The patentability of genes is back in the news. This time, the American Civil Liberties Union has stepped in and asked the highest court of the land to decide whether genes can or can’t be patented.
Their issue relates to human genes which provide some insight into breast and ovarian cancer risk in women. According to The Baltimore Sun, a process of analysis using the BRCA1 and BRCA2 genes can detect whether some women are at a higher risk of breast and ovarian cancer.
You might remember this issue from the earlier Myriad Genetics case. The Myriad case was a landmark case on the question of the patentability of genes. While the District Court ruled that genes were products of nature and could not be patented, the Federal Circuit Court of Appeals reversed the ruling. SCOTUS sent the case back to the Federal Circuit, after Mayo v. Prometheus came out and said that observations on natural phenomenon could not be patented.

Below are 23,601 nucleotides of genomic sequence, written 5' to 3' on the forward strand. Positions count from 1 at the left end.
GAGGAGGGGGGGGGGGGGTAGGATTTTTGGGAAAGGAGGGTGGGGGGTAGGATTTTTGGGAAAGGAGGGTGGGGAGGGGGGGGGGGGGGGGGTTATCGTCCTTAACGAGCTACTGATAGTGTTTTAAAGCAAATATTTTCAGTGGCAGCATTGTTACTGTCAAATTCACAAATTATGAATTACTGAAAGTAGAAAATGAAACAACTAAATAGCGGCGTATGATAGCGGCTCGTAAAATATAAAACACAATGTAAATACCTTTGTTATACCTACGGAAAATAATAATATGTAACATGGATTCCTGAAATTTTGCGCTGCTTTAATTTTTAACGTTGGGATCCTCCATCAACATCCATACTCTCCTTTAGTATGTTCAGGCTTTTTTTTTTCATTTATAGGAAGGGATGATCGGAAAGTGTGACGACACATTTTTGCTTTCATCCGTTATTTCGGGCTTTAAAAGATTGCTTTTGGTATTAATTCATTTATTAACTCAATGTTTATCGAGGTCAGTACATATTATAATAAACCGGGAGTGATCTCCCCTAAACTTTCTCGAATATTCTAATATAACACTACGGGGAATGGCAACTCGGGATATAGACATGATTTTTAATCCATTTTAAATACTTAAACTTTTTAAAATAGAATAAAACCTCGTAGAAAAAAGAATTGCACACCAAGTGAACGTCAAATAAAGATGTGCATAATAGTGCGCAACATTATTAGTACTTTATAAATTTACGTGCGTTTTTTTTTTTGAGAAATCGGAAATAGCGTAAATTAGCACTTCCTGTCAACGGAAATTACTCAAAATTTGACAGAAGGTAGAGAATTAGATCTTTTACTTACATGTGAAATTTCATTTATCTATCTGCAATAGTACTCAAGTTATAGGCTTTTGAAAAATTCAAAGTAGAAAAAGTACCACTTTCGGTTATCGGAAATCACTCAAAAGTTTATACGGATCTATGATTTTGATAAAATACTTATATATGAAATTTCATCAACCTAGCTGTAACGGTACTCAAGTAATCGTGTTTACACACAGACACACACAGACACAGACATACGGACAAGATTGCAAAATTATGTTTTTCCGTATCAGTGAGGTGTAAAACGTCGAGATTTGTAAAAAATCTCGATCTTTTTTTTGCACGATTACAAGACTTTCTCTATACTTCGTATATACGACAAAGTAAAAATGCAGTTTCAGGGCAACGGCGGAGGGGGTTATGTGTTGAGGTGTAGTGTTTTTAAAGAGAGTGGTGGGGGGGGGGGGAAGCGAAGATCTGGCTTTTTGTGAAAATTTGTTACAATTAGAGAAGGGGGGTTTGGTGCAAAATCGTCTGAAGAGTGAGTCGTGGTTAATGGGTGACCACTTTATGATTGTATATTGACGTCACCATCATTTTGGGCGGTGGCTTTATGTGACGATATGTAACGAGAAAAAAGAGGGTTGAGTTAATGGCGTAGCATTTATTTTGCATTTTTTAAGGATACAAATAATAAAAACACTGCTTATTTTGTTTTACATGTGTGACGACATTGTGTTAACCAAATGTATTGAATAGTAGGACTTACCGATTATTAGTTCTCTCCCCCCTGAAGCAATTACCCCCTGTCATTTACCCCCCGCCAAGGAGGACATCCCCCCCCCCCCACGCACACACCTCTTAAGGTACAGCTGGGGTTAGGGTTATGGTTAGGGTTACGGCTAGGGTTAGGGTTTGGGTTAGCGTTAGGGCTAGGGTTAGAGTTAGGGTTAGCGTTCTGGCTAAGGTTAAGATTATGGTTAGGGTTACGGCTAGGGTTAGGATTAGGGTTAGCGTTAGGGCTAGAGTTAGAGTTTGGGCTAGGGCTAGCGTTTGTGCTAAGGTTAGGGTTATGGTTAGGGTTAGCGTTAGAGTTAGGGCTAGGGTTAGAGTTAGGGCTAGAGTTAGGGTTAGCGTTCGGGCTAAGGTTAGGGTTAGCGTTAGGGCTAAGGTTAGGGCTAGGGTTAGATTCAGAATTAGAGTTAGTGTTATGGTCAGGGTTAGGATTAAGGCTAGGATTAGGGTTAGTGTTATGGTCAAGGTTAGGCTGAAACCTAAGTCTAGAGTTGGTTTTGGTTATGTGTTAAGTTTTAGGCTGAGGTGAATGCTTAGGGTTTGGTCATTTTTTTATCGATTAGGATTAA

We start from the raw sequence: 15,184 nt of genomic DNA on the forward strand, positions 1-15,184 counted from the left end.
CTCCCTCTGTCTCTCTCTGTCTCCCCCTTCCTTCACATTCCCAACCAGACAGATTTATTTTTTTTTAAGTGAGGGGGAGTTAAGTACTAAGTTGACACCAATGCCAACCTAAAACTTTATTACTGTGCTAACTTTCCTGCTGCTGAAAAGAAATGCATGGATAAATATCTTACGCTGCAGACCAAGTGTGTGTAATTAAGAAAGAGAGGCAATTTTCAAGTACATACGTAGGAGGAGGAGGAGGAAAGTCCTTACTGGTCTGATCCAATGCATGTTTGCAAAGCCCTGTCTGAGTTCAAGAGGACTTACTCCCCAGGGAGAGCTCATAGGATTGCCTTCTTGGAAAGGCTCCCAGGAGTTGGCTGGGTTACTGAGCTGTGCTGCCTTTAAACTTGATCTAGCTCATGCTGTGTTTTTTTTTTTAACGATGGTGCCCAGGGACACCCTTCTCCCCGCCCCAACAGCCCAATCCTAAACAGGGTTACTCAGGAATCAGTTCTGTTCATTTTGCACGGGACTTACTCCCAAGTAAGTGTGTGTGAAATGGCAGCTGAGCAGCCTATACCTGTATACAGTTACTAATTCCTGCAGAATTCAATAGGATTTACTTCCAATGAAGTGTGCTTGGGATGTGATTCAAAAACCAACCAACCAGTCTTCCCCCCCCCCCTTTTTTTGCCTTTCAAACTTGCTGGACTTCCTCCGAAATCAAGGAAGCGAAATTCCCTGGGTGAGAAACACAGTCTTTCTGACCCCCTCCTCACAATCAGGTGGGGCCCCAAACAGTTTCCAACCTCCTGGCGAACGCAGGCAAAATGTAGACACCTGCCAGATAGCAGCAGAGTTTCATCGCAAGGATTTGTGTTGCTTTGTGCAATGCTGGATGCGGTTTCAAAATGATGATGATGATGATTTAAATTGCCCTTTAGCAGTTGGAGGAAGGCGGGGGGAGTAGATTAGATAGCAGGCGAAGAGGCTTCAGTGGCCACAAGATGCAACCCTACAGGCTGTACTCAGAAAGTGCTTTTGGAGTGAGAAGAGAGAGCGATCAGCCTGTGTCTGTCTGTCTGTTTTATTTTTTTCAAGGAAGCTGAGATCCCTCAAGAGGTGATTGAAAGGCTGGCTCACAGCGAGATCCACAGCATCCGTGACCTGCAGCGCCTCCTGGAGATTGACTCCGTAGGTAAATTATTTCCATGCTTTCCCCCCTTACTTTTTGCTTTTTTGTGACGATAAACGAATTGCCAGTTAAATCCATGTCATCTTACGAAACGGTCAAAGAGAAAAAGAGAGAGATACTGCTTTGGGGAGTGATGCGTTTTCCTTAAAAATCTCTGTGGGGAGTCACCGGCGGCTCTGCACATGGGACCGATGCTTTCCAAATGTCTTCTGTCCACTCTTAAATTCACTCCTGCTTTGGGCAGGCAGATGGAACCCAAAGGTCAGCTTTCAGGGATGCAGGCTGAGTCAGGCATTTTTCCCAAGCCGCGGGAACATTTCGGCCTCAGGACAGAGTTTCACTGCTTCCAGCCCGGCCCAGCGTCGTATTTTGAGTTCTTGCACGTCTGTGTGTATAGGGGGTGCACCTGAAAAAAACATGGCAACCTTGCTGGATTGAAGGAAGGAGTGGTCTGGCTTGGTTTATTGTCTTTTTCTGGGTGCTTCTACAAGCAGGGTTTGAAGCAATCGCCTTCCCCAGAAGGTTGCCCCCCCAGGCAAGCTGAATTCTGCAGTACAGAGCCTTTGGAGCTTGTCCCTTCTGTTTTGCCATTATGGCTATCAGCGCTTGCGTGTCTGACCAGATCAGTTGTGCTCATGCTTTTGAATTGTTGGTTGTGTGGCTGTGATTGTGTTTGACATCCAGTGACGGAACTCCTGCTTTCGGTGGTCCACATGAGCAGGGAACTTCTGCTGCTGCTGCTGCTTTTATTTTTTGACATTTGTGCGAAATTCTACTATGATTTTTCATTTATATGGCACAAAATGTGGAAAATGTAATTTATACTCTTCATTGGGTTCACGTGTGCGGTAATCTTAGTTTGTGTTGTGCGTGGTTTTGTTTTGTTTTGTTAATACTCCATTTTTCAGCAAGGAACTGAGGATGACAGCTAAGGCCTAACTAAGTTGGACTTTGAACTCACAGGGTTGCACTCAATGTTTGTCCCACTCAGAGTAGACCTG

Even after the case was remanded by the U.S. Supreme Court, the Federal Circuit held that Myriad could patent the isolated genes in question, as isolated DNA was different from the DNA found in nature.
The problem with Myriad's patent is that it gives Myriad the exclusive right over genetic testing on those two genes, The Wall Street Journal noted.
Now, the ACLU is asking the Supreme Court to have another go at the Myriad case. The ACLU is arguing that Myriad's genes get in the way of innovation and genetic testing. It also argues that patents on human genes are in violation of the First Amendment.
The ACLU claims that the issue on the patentability of genes is still unclear. Will the Supreme Court take on Myriad, Part II?